Clarity requested from Anila Angjeli.
Anila Angjeli of the Bibliothèque nationale de France seems to imply that
"... Norman" is a single language.
I think that Milicent Wewerka is correct (see below), and that Norman (in
France) and Anglo-Norman (outside France) are two separate languages.
After all, the separation occurred nearly 1000 years ago ...
Anila Angjeli wrote:
> Ok for a separate entry in ISO 639-2.
> As to the name both appelations "Anglo-Norman" (in French "Anglo-normand")
> and French-Norman (in French "Franco-normand") may be encountered in the
> documents. Depending on the context, "Norman" is used in some cases to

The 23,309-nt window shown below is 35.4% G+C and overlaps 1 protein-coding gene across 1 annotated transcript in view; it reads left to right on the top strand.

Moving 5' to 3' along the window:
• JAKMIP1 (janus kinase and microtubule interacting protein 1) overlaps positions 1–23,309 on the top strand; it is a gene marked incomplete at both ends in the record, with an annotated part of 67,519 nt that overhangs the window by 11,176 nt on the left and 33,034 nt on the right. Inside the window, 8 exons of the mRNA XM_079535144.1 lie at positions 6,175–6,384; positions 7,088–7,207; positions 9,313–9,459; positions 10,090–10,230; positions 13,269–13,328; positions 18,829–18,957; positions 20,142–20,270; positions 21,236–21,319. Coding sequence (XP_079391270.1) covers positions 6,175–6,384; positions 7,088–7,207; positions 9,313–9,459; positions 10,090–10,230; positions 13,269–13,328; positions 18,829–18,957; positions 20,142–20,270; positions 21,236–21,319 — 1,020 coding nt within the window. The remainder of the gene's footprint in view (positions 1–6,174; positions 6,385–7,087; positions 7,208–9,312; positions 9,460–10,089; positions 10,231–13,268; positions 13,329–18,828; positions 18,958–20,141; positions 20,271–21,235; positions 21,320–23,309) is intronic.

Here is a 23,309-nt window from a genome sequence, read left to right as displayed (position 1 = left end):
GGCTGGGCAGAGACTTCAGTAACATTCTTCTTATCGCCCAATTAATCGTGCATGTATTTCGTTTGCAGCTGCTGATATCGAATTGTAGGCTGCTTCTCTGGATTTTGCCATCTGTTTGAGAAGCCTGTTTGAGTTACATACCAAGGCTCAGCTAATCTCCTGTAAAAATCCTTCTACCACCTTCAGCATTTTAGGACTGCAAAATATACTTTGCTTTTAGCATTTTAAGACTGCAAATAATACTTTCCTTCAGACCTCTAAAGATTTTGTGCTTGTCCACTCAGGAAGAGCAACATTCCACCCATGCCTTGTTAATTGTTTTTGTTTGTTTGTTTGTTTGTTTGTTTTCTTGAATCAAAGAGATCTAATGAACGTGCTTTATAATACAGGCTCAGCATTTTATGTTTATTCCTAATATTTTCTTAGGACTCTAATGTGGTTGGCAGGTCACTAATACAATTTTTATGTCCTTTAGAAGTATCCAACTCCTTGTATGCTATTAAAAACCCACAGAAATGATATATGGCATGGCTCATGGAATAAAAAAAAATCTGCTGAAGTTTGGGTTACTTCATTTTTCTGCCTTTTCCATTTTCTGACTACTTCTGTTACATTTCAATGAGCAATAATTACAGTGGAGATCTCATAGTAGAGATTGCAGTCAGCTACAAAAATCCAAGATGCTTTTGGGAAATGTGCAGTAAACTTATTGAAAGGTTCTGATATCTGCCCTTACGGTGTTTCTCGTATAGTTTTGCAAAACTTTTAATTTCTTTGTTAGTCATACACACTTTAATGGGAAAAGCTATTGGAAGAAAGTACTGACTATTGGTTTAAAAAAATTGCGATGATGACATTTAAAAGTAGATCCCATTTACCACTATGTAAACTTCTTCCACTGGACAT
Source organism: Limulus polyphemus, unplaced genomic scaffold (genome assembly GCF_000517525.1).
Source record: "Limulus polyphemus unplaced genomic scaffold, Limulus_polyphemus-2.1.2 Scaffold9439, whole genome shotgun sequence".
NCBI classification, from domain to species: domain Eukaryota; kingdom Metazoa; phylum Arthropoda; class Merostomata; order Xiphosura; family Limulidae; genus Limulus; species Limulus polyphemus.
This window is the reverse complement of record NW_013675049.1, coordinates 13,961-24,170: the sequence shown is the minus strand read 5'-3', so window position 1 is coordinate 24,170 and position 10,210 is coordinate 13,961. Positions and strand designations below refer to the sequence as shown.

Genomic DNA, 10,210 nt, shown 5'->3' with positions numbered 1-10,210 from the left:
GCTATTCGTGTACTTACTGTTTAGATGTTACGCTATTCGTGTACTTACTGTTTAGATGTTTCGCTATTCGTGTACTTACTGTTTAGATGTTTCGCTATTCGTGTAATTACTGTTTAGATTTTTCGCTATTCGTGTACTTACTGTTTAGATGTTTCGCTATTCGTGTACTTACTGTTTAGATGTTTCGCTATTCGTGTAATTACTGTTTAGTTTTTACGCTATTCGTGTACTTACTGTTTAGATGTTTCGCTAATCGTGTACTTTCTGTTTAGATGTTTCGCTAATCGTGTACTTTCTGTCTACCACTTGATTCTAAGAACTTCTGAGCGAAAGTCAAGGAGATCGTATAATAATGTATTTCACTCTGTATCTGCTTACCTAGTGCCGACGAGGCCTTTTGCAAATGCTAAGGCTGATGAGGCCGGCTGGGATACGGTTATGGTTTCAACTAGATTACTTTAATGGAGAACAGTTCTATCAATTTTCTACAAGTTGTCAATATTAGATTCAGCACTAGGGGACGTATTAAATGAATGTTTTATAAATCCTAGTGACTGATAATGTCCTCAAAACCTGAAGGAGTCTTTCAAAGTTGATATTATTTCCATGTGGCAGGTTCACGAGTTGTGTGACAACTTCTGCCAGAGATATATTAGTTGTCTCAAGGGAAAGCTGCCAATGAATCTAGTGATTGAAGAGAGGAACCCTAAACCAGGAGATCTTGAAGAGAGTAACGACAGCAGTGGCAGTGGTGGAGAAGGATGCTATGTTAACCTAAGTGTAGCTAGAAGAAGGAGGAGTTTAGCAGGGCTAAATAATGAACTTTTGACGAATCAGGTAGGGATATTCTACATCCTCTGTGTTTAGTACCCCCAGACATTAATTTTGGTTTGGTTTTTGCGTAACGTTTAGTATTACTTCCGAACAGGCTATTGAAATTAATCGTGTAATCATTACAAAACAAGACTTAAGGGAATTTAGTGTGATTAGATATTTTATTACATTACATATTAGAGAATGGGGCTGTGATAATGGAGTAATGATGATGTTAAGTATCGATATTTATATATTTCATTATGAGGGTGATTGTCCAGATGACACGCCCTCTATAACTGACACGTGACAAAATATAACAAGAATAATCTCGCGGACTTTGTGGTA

> designate only the Norman dialect used in Normandy and in other cases it
> encompasses the dialects spoken in the isles as well. So "French-Norman"
> may be a good compromise, provided that the other forms be added as
> variants to the name.
> Anila Angjeli
> Bibliothèque nationale de France
Milicent K Wewerka wrote:
> I think it would be useful to have a separate entry in ISO 639-2 for
> Norman French. I don't think it should be called "Anglo-Norman" since
> that term would exclude varieties still used in Normandy, although
> perhaps that would be valid as an additional name.
> Milicent Wewerka
> Library of Congress